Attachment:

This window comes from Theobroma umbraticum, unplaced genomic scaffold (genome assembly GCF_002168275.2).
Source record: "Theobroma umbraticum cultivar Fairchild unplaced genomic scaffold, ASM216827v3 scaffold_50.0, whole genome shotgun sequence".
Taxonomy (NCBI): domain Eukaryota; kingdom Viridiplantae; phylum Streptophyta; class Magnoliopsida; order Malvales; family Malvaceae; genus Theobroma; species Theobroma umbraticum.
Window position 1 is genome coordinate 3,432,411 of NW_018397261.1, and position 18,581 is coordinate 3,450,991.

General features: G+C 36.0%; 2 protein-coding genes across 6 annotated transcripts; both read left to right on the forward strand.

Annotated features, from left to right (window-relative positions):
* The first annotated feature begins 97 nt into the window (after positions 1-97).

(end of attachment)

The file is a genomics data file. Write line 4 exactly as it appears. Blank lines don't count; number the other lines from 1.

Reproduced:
Window position 1 is genome coordinate 3,432,411 of NW_018397261.1, and position 18,581 is coordinate 3,450,991.